Is ‘Jewish’ Michele Bachmann Stealing Mitt Romney’s Funders?

The darling of the Tea Party set has apparently been pulling in Jewish supporters, thanks to her Semitic-sounding surname.

Sara Miller
Sara Miller
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Sara Miller
Sara Miller

Fresh from her victory in the Iowa straw poll earlier this month, Michele Bachmann seems to have a new edge in her efforts to secure the Republican nomination for the White House.

Jewish Republicans have reportedly been giving their money to Bachmann thanks to her Jewish-sounding surname, much to the chagrin of Mitt Romney, one of her main rivals for the Republican presidential nomination.

Michele Bachmann speaks at the National Press Club in Washington, D.C., July 28, 2011.Credit: AFP

According to reports in the American media, some Jewish Republicans have opened their wallets to Michele solely because of her pseudo-Semitic surname. In real life, the Congresswoman from Minnesota is an Evangelical Christian.

Romney had reportedly hoped to cash in on a shift from by Jewish voters disillusioned with Barack Obama’s performance on Mideast. But Bachmann, with her kosheresque moniker, is apparently drawing support thanks to a mere accident of marriage (her single name was Amble). To make matters worse, in a game where every possible scenario is discussed, this is an unexpected eventuality.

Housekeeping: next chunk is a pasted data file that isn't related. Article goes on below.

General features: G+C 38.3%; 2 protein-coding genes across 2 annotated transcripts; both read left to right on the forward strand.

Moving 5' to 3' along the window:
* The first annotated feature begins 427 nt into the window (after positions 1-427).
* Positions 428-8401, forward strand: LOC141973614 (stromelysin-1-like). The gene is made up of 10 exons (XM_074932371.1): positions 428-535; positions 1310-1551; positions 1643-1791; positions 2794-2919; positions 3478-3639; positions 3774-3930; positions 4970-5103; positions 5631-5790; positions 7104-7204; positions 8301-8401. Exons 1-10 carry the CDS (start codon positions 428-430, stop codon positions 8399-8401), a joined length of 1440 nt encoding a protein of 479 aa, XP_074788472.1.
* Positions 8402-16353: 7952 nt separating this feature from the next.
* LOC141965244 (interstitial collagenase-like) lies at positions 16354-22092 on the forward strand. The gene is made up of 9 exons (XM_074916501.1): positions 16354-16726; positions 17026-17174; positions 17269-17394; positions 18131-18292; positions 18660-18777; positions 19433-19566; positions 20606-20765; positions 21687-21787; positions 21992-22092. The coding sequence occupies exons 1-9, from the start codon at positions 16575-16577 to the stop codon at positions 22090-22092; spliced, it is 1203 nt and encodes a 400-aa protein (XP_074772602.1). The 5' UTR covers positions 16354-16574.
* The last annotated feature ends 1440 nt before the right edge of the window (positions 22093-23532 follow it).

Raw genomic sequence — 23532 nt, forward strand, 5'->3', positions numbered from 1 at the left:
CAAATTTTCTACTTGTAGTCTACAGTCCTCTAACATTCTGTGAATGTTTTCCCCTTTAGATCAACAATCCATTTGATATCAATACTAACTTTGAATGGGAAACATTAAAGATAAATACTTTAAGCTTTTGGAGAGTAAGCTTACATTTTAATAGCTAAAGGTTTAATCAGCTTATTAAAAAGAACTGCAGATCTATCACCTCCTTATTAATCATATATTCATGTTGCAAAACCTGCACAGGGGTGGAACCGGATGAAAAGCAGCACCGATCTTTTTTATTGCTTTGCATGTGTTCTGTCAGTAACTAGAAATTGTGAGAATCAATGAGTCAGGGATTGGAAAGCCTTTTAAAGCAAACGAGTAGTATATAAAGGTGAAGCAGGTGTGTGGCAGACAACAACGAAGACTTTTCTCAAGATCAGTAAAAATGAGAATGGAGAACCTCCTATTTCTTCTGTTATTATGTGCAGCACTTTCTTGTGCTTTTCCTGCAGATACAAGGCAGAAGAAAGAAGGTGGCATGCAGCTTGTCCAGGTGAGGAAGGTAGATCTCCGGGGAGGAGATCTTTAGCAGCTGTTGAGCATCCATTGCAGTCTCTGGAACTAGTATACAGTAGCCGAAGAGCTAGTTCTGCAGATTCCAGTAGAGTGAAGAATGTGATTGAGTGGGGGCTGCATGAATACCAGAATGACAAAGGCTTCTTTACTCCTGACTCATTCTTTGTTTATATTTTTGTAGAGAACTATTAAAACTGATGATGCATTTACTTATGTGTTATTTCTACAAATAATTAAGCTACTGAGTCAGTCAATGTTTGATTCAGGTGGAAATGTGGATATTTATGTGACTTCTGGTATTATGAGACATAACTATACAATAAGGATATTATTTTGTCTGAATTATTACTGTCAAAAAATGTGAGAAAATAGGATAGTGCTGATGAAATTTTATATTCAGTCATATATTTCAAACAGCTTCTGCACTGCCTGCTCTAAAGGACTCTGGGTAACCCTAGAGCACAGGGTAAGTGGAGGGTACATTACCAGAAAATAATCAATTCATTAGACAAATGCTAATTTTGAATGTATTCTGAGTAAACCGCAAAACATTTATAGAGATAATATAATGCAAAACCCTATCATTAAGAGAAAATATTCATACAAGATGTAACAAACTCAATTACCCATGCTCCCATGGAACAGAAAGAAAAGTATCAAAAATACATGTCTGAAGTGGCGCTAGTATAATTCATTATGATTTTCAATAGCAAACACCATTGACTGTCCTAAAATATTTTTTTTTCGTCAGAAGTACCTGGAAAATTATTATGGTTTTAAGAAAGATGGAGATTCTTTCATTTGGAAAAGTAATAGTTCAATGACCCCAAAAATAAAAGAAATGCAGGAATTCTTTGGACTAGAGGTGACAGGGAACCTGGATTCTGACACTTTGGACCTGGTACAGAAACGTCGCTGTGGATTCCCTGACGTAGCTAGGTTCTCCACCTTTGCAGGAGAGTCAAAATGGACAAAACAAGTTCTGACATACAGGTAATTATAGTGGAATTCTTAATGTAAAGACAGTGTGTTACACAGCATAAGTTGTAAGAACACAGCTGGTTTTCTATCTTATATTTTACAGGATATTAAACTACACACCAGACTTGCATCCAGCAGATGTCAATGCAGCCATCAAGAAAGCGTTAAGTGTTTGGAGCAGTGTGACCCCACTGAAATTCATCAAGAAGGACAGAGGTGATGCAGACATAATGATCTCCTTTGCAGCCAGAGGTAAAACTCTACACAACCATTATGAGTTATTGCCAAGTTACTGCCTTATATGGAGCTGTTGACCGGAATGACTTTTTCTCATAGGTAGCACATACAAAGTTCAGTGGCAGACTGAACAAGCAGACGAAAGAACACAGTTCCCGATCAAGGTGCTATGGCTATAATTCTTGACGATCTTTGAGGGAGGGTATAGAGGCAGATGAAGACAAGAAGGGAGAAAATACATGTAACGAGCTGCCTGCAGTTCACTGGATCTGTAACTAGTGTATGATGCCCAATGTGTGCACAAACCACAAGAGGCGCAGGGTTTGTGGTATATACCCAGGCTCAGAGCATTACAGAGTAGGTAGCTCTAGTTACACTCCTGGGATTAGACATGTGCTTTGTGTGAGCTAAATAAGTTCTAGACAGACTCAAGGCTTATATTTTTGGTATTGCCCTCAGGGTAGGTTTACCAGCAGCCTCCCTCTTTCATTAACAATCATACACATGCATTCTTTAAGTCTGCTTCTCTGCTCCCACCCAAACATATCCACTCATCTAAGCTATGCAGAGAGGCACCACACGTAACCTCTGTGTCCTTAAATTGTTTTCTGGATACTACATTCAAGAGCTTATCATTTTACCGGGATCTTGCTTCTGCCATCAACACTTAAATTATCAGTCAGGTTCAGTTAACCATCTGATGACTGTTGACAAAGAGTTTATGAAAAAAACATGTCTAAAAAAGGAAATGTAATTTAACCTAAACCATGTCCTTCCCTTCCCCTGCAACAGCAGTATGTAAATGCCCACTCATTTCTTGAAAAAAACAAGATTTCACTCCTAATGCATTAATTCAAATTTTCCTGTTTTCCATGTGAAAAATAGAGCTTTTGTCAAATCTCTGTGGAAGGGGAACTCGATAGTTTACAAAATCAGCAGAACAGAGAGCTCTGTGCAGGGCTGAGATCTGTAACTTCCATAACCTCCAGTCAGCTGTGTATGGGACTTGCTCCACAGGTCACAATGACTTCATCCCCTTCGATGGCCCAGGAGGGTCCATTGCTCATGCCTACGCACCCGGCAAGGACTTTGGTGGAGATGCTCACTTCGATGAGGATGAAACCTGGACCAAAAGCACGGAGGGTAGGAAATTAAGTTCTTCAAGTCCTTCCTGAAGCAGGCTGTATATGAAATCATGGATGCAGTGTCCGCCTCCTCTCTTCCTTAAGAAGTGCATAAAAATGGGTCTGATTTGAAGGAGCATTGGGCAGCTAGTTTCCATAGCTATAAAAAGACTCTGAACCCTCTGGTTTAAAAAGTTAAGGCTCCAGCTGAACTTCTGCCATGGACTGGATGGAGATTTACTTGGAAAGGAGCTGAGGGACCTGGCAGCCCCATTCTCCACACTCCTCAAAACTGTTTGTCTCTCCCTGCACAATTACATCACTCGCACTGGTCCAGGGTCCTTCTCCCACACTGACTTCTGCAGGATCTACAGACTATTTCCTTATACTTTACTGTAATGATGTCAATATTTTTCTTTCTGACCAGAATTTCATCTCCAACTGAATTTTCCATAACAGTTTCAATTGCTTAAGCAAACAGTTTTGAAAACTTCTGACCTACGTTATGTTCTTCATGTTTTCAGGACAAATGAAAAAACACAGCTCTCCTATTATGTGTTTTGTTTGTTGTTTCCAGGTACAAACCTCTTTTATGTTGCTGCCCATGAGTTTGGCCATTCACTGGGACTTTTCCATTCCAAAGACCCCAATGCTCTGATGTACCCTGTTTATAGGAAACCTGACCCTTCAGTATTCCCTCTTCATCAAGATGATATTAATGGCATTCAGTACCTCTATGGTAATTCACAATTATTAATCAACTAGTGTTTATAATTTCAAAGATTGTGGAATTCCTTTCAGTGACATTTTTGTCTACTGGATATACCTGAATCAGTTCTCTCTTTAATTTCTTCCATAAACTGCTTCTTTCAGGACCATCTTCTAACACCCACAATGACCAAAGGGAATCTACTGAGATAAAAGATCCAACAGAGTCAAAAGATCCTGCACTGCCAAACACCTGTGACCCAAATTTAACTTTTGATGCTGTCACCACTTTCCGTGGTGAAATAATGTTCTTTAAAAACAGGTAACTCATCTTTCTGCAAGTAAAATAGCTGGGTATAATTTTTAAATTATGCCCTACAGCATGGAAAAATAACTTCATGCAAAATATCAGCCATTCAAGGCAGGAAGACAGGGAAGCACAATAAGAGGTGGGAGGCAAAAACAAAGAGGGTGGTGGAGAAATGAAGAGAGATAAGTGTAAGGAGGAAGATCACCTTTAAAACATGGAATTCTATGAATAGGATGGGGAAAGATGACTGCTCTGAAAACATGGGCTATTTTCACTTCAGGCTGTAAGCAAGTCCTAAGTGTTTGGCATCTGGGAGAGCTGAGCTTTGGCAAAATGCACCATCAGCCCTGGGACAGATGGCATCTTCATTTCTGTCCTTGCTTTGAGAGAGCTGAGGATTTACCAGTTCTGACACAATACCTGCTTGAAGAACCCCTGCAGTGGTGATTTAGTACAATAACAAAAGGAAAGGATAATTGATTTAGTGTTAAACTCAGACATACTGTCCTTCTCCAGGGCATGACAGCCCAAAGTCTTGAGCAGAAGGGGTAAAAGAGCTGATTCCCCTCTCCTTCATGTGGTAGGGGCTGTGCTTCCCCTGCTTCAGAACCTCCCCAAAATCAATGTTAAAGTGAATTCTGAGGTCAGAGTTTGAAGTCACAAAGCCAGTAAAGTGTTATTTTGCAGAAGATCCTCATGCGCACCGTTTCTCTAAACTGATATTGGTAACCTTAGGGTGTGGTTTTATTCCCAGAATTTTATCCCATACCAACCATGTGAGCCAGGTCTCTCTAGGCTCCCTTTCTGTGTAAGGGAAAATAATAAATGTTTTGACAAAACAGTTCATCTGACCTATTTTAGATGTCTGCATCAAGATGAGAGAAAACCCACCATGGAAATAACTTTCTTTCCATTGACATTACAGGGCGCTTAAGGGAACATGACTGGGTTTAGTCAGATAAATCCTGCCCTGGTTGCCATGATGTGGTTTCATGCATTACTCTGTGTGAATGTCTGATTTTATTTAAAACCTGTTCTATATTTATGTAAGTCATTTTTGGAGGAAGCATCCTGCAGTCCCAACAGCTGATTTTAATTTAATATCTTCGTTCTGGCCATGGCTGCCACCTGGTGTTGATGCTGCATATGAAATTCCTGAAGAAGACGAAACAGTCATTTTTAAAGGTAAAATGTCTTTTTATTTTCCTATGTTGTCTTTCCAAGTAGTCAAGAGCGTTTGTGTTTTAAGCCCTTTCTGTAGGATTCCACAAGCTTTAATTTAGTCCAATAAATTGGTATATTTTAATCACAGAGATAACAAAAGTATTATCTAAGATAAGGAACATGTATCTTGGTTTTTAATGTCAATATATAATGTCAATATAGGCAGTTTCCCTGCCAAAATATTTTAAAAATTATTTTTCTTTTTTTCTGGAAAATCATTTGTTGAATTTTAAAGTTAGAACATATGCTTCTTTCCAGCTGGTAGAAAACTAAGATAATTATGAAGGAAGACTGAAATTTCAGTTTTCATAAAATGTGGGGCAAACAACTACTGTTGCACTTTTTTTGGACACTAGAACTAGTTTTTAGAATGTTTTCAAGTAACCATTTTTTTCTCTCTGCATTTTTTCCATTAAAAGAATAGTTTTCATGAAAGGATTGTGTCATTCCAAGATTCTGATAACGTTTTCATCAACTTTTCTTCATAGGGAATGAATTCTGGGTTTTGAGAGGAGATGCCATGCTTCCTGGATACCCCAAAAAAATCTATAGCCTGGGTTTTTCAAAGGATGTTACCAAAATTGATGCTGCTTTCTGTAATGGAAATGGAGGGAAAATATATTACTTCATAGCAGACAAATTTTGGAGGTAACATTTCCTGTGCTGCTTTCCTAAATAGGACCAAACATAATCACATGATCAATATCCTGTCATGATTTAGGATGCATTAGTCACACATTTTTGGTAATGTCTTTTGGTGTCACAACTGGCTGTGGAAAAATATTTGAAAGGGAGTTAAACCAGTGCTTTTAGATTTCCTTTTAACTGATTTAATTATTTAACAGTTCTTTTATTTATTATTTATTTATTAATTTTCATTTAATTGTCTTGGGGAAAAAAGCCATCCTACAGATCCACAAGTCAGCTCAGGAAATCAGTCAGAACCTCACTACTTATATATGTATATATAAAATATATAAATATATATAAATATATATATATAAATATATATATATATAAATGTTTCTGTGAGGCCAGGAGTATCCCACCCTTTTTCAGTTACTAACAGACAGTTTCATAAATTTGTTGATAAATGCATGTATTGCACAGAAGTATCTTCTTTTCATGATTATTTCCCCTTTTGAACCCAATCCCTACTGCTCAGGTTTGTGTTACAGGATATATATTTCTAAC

"It's a real problem," a fundraiser for Romney is quoted as saying by the New York Post. "We're working very hard in the Jewish community because of Obama's Israel problem. This was surprising."

Bachmann is certainly wooing potential Jewish voters in her bid to oust Obama and become the first woman president of the United States. The darling of the Tea Party is not shy about recalling her time on kibbutz in the Negev in the 1970s; she reminisced at an AIPAC meeting that, “I really learned a lot in Israel.” She also told the gathering, "I am a Christian, but I consider my heritage Jewish, because it is the foundation, the roots of my faith as a Christian."

This week she popped up at Agudah Yisrael in Manhattan, for a chinwag with local Jewish leaders, where she again reportedly trotted out her tales of youthful kibbutz experiences.

In the race to the White House, almost everything has come to be considered fair game, and Bachmann is certainly a savvy enough political animal not to turn her nose up at an offer on a silver salver. Although she might want to brush up on her Yiddish.



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